The Last of the Hipsters

Marsh is a more perplexing figure. He plays tenor with a vulnerable, shyly garbled tone that seems to come from his throat as much as from his saxophone. He's the most elusive of the three, a Lester Young-derived player whose lines seem to push at rhythms and limn melodies chastely. When on the last disc here he plays Charlie Parker's "Yardbird Suite," he pokes out the melody quietly in a series of short statements, articulating every phrase with little accents that, in the subdued context, sound almost like squawks. He's a melodist, but hardly a romantic. The improvisation that follows is based on short phrases, logically linked, but distinct, as if he were afraid of falling into the cliches of swing. There was nothing cliched about him. It's hard to imagine anyone playing "Melancholy Baby" with less swagger. And yet he had a sense of humor as well: One of his tunes is "Background Music," a self-deprecating title that reflects the atmosphere of many clubs.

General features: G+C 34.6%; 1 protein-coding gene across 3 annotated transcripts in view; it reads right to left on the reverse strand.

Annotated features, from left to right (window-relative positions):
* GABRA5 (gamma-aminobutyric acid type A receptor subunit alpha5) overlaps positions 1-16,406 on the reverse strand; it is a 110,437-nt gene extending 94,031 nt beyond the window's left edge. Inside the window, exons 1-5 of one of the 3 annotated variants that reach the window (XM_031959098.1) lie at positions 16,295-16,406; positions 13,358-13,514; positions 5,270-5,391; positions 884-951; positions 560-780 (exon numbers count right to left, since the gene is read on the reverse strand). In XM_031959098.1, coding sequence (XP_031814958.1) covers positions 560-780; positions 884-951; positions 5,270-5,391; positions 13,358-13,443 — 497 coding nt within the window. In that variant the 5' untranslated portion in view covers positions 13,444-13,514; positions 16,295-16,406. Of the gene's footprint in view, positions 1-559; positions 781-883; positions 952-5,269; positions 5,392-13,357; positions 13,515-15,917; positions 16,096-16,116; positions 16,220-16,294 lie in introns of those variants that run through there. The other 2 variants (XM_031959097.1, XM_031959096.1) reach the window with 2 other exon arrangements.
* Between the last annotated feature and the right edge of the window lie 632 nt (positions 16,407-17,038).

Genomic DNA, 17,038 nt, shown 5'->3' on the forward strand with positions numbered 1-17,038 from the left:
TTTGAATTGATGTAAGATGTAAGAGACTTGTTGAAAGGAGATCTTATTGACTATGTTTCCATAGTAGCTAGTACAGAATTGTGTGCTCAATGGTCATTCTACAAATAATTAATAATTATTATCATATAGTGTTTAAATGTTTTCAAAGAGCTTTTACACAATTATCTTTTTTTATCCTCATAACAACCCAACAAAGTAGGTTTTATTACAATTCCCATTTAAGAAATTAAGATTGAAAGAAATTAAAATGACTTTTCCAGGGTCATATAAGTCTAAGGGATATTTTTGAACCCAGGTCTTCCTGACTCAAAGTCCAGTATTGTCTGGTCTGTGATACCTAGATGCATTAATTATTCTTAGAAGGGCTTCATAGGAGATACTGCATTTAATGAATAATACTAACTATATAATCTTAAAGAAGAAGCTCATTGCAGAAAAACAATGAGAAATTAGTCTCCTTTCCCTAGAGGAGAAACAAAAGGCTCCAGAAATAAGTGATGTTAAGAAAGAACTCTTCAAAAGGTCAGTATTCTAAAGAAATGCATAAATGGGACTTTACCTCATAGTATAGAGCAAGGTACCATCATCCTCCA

All three of these jazzmen have been revered for decades by other musicians. Not even Konitz, who survives and plays as expressively as ever, has received much of the attention, let alone the adulation, of the general public. They are thought, perhaps, to be too rigorous, too intellectual, too guarded in their expressions. They are serious, all right, but there's wit and charm here as well. And joy -- listen to Marsh and Konitz play "Topsy." While celebrating their common hero Lester Young, they bounce off each other like schoolchildren out on recess. Tristano himself may never rise to that level of effervescence, but he never played a note he didn't mean, and you hear soul as well as body in the work reissued here.

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